Ethanol and small engines

By Russ Van Arsdale, executive director, Northeast Contact
Posted May 15, 2011, at 4:21 p.m.

If you had more trouble starting your lawn mower this year than in the past, you’re not alone. People who deal with small engines say such troubles are becoming more and more common.

For the reason, they point squarely at the fuel. Most gasoline we buy today is 90 percent gas and 10 percent ethanol. That mixture doesn’t winter as well as straight gasoline, for reasons we’ll explore in a minute.

The bottom line is this: When your mower, chain saw or other small-engine tool has sat all winter with some gas-ethanol in it, it likely won’t start easily. This is true even if you put fuel stabilizer in the tank last fall.

Ethanol has been touted as producing a cleaner-burning fuel when it’s added to gasoline. While 10 percent ethanol has been the industry standard, last fall the Environmental Protection Agency drew fire when it approved mixes as high as 15 percent for newer model cars.

In issuing that approval (not mandate), EPA specifically exempted smaller engines. The problem with ethanol is that it settles, creating an uneven mixture as the fuel sits in storage. Also, ethanol blends tend to run leaner and hotter; while newer cars can tolerate that, many smaller engines cannot.

Another troubling aspect of ethanol is that it can degrade fuel lines. That plus more heat creates double trouble: the risk of fuel leaks and fire.

“We have to change our whole mindset on this,” said Reggie Sherburne, owner of Bradstreet Lawn and Garden in Brewer. Sherburne said his technicians routinely test the fuel in power tools that come in for service. They have concentrations of ethanol as high as 18 to 20 percent, way too high for the small engines.

When a tool is under warranty, the first question manufacturers ask is, “What was the ethanol content?” If it’s too high, the warranty may not offer the owner much in the way of compensation. Sherburne says manufacturers are working hard on problems associated with ethanol; in the meantime, he has some suggestions.

• Use a fuel stabilizer that works. The most popular brand is the familiar bright red STA-BIL. It was formulated for straight gasoline, and Sherburne says its track record with ethanol blends is not great. STA-BIL now advertises a new, amber-colored product specifically for ethanol; Sherburne recommends the blue marine blend, which better resists corrosion and fuel clogging.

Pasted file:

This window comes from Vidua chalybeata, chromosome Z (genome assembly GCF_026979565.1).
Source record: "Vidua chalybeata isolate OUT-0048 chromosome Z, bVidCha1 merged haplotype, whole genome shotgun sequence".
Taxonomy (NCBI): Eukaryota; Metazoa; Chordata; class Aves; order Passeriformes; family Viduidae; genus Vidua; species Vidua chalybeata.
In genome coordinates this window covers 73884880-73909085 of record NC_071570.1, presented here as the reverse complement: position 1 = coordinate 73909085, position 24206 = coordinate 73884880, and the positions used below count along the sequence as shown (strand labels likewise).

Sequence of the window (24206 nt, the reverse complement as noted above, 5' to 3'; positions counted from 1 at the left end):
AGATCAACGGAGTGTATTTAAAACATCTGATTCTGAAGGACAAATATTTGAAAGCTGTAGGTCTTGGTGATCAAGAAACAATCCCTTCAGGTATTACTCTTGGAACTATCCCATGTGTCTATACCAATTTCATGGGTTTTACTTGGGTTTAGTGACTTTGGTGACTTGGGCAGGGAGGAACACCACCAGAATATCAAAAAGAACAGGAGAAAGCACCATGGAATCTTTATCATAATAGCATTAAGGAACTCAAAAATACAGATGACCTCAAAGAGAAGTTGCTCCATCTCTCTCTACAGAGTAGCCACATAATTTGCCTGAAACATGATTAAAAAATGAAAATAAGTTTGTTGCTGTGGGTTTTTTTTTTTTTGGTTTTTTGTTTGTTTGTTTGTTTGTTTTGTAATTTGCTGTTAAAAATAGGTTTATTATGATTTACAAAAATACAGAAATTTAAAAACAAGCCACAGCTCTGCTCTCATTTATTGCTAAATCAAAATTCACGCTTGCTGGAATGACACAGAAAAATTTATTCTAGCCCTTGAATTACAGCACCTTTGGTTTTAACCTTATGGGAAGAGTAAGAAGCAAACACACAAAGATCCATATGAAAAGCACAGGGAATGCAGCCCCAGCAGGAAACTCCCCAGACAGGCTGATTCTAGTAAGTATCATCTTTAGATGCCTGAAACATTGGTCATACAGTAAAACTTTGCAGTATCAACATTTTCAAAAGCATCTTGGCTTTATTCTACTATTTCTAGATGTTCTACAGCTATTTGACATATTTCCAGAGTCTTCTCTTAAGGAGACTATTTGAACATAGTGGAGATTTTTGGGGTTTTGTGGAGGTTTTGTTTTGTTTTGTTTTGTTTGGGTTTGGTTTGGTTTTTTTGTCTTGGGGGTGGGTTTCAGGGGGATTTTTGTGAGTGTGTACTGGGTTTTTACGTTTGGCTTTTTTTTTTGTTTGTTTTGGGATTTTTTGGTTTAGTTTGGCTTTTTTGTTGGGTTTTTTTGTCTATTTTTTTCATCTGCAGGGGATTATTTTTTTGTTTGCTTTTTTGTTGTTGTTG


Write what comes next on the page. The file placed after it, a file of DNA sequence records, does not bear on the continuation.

• Change fuel at least every 60 days. Buy fresh fuel as often as possible. If it’s going to sit unused in a fuel can, just add it to your car or truck; even if it’s mixed with a little oil for use in a two-cycle engine, that amount of oil will be so slight in your vehicle’s fuel tank as to be negligible.

• Slosh the fuel in the storage can before fueling your mower or other power tool. If it’s hand-held, move the tool around to help remix settled ethanol. If it doesn’t run properly, DON’T force it; have it serviced rather than running the risk of a fuel leak or fire.

• When storing mowers, snowblowers and the like, consider a long-lasting fuel mix. Sherburne says technicians add a product called 50 Fuel to all snowblowers Bradstreet services. He says results have been great, and customer complaints about poor starts after storage have virtually ended.

While some may consider a product like 50 Fuel “a little pricey,” Sherburne says the protection it offers is well worth the price. It’s also cheaper than having a new carburetor installed.

Consumer Forum is a collaboration of the Bangor Daily News and Northeast CONTACT, Maine’s membership-funded, nonprofit consumer organization. Individual and business memberships are available at modest rates. For assistance with consumer-related issues, including consumer fraud and identity theft, or for more information, write: Consumer Forum, P.O. Box 486, Brewer 04412, go to http://necontact.wordpress.com, or email contacexdir@live.com.

http://bangordailynews.com/2011/05/15/business/ethanol-and-small-engines/ printed on November 28, 2014